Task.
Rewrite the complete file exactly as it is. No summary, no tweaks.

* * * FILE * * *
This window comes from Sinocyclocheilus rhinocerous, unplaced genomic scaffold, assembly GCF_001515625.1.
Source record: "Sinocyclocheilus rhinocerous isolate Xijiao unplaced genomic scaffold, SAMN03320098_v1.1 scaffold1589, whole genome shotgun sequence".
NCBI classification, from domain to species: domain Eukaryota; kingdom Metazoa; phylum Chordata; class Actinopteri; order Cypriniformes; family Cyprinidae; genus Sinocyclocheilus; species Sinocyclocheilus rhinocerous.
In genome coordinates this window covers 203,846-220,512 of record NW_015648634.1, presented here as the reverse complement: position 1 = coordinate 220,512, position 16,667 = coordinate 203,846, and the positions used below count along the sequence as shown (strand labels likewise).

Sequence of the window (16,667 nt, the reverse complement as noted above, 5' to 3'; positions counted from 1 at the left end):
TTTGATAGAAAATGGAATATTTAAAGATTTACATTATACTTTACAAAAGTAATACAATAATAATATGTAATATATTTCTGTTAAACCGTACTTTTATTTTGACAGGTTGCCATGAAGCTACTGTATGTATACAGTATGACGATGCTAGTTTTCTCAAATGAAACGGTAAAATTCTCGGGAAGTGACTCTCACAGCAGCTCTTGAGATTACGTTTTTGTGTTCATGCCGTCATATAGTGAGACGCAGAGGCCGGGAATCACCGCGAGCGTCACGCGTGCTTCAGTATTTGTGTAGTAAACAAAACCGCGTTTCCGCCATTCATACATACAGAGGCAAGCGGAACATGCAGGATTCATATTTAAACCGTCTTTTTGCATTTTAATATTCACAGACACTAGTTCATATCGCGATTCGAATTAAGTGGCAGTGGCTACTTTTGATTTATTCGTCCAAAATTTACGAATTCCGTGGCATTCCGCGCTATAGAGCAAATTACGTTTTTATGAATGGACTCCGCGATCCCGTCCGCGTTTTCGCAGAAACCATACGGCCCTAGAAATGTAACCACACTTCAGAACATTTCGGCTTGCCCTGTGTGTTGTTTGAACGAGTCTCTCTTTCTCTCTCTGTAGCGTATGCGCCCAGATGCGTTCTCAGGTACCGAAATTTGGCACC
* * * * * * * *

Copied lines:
This window comes from Sinocyclocheilus rhinocerous, unplaced genomic scaffold, assembly GCF_001515625.1.
Source record: "Sinocyclocheilus rhinocerous isolate Xijiao unplaced genomic scaffold, SAMN03320098_v1.1 scaffold1589, whole genome shotgun sequence".
NCBI classification, from domain to species: domain Eukaryota; kingdom Metazoa; phylum Chordata; class Actinopteri; order Cypriniformes; family Cyprinidae; genus Sinocyclocheilus; species Sinocyclocheilus rhinocerous.
In genome coordinates this window covers 203,846-220,512 of record NW_015648634.1, presented here as the reverse complement: position 1 = coordinate 220,512, position 16,667 = coordinate 203,846, and the positions used below count along the sequence as shown (strand labels likewise).

Sequence of the window (16,667 nt, the reverse complement as noted above, 5' to 3'; positions counted from 1 at the left end):
TTTGATAGAAAATGGAATATTTAAAGATTTACATTATACTTTACAAAAGTAATACAATAATAATATGTAATATATTTCTGTTAAACCGTACTTTTATTTTGACAGGTTGCCATGAAGCTACTGTATGTATACAGTATGACGATGCTAGTTTTCTCAAATGAAACGGTAAAATTCTCGGGAAGTGACTCTCACAGCAGCTCTTGAGATTACGTTTTTGTGTTCATGCCGTCATATAGTGAGACGCAGAGGCCGGGAATCACCGCGAGCGTCACGCGTGCTTCAGTATTTGTGTAGTAAACAAAACCGCGTTTCCGCCATTCATACATACAGAGGCAAGCGGAACATGCAGGATTCATATTTAAACCGTCTTTTTGCATTTTAATATTCACAGACACTAGTTCATATCGCGATTCGAATTAAGTGGCAGTGGCTACTTTTGATTTATTCGTCCAAAATTTACGAATTCCGTGGCATTCCGCGCTATAGAGCAAATTACGTTTTTATGAATGGACTCCGCGATCCCGTCCGCGTTTTCGCAGAAACCATACGGCCCTAGAAATGTAACCACACTTCAGAACATTTCGGCTTGCCCTGTGTGTTGTTTGAACGAGTCTCTCTTTCTCTCTCTGTAGCGTATGCGCCCAGATGCGTTCTCAGGTACCGAAATTTGGCACC